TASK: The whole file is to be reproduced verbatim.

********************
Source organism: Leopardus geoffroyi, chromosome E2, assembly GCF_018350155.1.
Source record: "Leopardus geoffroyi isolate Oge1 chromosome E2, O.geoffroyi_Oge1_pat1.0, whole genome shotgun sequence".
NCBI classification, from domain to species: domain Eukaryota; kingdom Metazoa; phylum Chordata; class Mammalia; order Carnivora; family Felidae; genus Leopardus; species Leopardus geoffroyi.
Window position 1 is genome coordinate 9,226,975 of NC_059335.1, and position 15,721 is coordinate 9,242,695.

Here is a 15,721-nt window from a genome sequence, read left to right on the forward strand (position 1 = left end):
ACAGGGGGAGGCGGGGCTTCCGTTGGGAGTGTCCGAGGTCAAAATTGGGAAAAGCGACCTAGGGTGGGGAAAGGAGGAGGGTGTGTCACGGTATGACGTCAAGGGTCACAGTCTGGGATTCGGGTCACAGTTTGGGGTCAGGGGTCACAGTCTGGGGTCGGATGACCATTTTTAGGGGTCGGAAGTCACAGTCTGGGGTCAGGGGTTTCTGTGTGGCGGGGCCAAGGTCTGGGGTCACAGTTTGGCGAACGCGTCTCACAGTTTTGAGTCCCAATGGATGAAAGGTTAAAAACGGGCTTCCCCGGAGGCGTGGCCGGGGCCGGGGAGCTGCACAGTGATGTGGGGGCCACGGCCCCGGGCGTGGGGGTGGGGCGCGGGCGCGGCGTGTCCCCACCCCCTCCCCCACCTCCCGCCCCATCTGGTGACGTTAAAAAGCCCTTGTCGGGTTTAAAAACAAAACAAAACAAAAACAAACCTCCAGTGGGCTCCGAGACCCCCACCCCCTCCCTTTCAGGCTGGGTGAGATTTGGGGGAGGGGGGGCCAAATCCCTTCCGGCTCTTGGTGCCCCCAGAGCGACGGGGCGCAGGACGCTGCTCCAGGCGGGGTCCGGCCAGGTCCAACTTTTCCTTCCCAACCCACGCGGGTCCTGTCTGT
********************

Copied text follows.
Source organism: Leopardus geoffroyi, chromosome E2, assembly GCF_018350155.1.
Source record: "Leopardus geoffroyi isolate Oge1 chromosome E2, O.geoffroyi_Oge1_pat1.0, whole genome shotgun sequence".
NCBI classification, from domain to species: domain Eukaryota; kingdom Metazoa; phylum Chordata; class Mammalia; order Carnivora; family Felidae; genus Leopardus; species Leopardus geoffroyi.
Window position 1 is genome coordinate 9,226,975 of NC_059335.1, and position 15,721 is coordinate 9,242,695.

Here is a 15,721-nt window from a genome sequence, read left to right on the forward strand (position 1 = left end):
ACAGGGGGAGGCGGGGCTTCCGTTGGGAGTGTCCGAGGTCAAAATTGGGAAAAGCGACCTAGGGTGGGGAAAGGAGGAGGGTGTGTCACGGTATGACGTCAAGGGTCACAGTCTGGGATTCGGGTCACAGTTTGGGGTCAGGGGTCACAGTCTGGGGTCGGATGACCATTTTTAGGGGTCGGAAGTCACAGTCTGGGGTCAGGGGTTTCTGTGTGGCGGGGCCAAGGTCTGGGGTCACAGTTTGGCGAACGCGTCTCACAGTTTTGAGTCCCAATGGATGAAAGGTTAAAAACGGGCTTCCCCGGAGGCGTGGCCGGGGCCGGGGAGCTGCACAGTGATGTGGGGGCCACGGCCCCGGGCGTGGGGGTGGGGCGCGGGCGCGGCGTGTCCCCACCCCCTCCCCCACCTCCCGCCCCATCTGGTGACGTTAAAAAGCCCTTGTCGGGTTTAAAAACAAAACAAAACAAAAACAAACCTCCAGTGGGCTCCGAGACCCCCACCCCCTCCCTTTCAGGCTGGGTGAGATTTGGGGGAGGGGGGGCCAAATCCCTTCCGGCTCTTGGTGCCCCCAGAGCGACGGGGCGCAGGACGCTGCTCCAGGCGGGGTCCGGCCAGGTCCAACTTTTCCTTCCCAACCCACGCGGGTCCTGTCTGT